and the police
                        > fastened on the name Tolkien -- which evidently sounded Russian to
                        them --
                        > and demanded that she tell them what kind of book this was.
                        >
                        > My friend hadn't read it, so she told them she didn't know. The
                        secret
                        > police settled down in her apartment and made her read the book and
                        explain it to
                        > them (I suppose it was in English, which they didn't speak?). So
                        she read
                        > THE HOBBIT into the wee hours, and then told the secret police that
                        it was a
                        > children's book about short people who live in holes in the ground.
                        >
                        > They were evidently satisfied with this explanation, and left.
                        >
                        > Susan
                        >
                        >
                        > [Non-text portions of this message have been removed]
                        >
                      • Paola Castagno
                        First of all, let me introduce myself. I m new in this list, my name is Paola Castagno and I m from Spain, so I ask you to forgive my terrible english. About
                        Message 11 of 18 , Jan 20, 2006
                          First of all, let me introduce myself. I'm new in this list, my name is
                          Paola Castagno and I'm from Spain, so I ask you to forgive my terrible
                          english.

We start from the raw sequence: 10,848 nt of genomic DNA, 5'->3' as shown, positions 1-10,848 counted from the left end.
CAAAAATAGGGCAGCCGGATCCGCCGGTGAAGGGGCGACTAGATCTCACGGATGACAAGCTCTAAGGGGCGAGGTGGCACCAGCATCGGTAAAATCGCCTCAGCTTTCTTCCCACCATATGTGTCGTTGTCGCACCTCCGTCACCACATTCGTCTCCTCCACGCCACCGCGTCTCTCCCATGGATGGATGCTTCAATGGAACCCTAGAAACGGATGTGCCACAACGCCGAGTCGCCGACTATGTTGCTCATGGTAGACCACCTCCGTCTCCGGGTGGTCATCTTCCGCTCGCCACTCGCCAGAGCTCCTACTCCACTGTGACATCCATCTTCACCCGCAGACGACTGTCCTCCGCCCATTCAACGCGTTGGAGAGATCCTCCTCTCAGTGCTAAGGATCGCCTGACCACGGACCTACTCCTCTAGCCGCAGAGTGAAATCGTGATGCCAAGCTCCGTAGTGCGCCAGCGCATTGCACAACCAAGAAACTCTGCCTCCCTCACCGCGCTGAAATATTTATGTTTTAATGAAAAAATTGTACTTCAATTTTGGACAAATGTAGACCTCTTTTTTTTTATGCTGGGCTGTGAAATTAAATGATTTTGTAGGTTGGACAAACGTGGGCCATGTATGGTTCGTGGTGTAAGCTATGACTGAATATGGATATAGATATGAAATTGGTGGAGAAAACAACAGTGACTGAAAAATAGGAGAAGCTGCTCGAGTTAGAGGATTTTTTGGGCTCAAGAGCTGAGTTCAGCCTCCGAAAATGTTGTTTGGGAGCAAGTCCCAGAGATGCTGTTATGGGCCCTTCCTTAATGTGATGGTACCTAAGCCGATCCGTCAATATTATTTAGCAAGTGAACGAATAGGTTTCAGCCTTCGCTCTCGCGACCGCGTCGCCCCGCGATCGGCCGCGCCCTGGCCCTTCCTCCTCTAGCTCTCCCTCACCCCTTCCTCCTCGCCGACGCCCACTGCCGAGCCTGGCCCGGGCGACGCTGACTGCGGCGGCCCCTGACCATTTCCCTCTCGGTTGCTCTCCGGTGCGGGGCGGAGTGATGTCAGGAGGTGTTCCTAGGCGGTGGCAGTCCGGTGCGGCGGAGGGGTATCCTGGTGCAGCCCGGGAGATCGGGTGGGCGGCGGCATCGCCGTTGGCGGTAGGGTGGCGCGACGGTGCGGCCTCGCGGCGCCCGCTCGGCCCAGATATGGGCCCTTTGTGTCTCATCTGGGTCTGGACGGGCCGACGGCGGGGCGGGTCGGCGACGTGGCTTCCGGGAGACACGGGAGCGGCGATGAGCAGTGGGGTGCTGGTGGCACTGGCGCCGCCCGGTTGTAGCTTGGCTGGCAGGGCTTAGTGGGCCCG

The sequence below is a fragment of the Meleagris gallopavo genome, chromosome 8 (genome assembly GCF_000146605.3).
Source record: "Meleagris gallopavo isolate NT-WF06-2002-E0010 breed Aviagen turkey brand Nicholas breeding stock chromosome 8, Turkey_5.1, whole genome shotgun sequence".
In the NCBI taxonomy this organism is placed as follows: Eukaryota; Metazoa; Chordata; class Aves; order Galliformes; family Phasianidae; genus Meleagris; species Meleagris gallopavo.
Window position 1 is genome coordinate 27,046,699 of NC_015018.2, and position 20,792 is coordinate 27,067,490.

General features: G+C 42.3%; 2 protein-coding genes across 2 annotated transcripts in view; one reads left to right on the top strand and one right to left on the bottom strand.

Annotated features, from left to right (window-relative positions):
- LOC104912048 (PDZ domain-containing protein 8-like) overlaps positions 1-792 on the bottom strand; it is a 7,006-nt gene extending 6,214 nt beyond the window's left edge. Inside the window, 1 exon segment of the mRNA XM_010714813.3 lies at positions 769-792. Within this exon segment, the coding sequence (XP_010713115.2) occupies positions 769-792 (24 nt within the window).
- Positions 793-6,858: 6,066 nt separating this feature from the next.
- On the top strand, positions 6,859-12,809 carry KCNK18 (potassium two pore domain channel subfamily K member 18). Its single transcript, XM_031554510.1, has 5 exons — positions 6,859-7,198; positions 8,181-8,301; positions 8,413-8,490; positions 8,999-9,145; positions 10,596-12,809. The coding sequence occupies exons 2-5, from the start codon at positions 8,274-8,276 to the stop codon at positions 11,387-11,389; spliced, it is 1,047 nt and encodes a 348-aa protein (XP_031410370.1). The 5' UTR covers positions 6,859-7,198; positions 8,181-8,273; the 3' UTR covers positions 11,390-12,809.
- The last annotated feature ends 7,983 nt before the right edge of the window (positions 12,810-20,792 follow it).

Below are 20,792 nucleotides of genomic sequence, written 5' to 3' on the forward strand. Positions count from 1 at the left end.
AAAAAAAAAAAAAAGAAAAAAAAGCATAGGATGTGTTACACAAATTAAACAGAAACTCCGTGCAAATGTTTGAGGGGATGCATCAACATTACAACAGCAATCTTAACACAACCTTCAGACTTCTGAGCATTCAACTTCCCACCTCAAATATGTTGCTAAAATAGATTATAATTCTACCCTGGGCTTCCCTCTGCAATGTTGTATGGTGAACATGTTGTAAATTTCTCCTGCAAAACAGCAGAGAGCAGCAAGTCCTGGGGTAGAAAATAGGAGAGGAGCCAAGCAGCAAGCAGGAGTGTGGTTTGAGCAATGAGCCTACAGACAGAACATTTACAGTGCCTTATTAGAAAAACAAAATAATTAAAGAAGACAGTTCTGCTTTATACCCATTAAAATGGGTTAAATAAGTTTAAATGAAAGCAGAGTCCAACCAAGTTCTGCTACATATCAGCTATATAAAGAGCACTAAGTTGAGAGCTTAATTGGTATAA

About this interesting issue, it seems very strange what you're saying,
                          because The Hobbit was published in Romania in 1975 (_o Poveste cu un
                          Hobbit_ Bucarest, Editura Ion Creangâ) [and in Russian in 1976 (_Hobbit, ili
                          Tuda i obratno_, Leningrad, Detskaya Literatura, 1976)]. Maybe it
                          was just the ignorance of a single person

                          Greetings :)


                          [Non-text portions of this message have been removed]
                        • John D. Rateliff
                          ... Welcome to the list, Paolo. Hope you find much of interest here. ... The story sounds like urban legend to me. I mean, what kind of secret police sit down
                          Message 12 of 18 , Jan 20, 2006
                            on 1/20/06 7:27 AM, Paola Castagno at paolacastagno@... wrote:
                            > First of all, let me introduce myself. I'm new in this list, my name is
                            > Paola Castagno and I'm from Spain, so I ask you to forgive my terrible
                            > english.

                            Welcome to the list, Paolo. Hope you find much of interest here.

                            > About this interesting issue, it seems very strange what you're saying,
                            > because The Hobbit was published in Romania in 1975 (_o Poveste cu un
                            > Hobbit_ Bucarest, Editura Ion Creangâ) [and in Russian in 1976 (_Hobbit, ili
                            > Tuda i obratno_, Leningrad, Detskaya Literatura, 1976)]. Maybe it
                            > was just the ignorance of a single person

                            The story sounds like urban legend to me. I mean, what kind of secret
                            police sit down and patiently wait for the suspect to decide whether or not
                            there's any evidence? Bizarre.
                            But highly entertaining, nonetheless. Thanks for sharing.

                            --John R.
                          • John D. Rateliff